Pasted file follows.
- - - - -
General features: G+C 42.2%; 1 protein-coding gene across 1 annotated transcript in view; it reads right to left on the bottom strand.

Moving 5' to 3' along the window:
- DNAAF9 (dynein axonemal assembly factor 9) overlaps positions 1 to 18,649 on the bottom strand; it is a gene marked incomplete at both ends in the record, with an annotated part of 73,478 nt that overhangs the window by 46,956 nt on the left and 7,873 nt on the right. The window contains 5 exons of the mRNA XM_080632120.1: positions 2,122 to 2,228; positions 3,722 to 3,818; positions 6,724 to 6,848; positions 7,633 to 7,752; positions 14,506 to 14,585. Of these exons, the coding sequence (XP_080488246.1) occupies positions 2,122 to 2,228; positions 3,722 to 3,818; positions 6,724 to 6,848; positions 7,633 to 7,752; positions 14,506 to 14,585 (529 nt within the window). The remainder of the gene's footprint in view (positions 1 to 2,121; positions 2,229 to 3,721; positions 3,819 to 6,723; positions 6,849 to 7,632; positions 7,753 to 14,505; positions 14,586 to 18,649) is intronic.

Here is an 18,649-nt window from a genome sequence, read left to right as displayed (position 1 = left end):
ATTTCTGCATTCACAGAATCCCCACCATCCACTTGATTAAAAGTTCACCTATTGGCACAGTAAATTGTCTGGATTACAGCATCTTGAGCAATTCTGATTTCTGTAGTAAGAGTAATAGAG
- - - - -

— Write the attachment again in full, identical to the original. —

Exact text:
General features: G+C 42.2%; 1 protein-coding gene across 1 annotated transcript in view; it reads right to left on the bottom strand.

Moving 5' to 3' along the window:
- DNAAF9 (dynein axonemal assembly factor 9) overlaps positions 1 to 18,649 on the bottom strand; it is a gene marked incomplete at both ends in the record, with an annotated part of 73,478 nt that overhangs the window by 46,956 nt on the left and 7,873 nt on the right. The window contains 5 exons of the mRNA XM_080632120.1: positions 2,122 to 2,228; positions 3,722 to 3,818; positions 6,724 to 6,848; positions 7,633 to 7,752; positions 14,506 to 14,585. Of these exons, the coding sequence (XP_080488246.1) occupies positions 2,122 to 2,228; positions 3,722 to 3,818; positions 6,724 to 6,848; positions 7,633 to 7,752; positions 14,506 to 14,585 (529 nt within the window). The remainder of the gene's footprint in view (positions 1 to 2,121; positions 2,229 to 3,721; positions 3,819 to 6,723; positions 6,849 to 7,632; positions 7,753 to 14,505; positions 14,586 to 18,649) is intronic.

Here is an 18,649-nt window from a genome sequence, read left to right as displayed (position 1 = left end):
ATTTCTGCATTCACAGAATCCCCACCATCCACTTGATTAAAAGTTCACCTATTGGCACAGTAAATTGTCTGGATTACAGCATCTTGAGCAATTCTGATTTCTGTAGTAAGAGTAATAGAG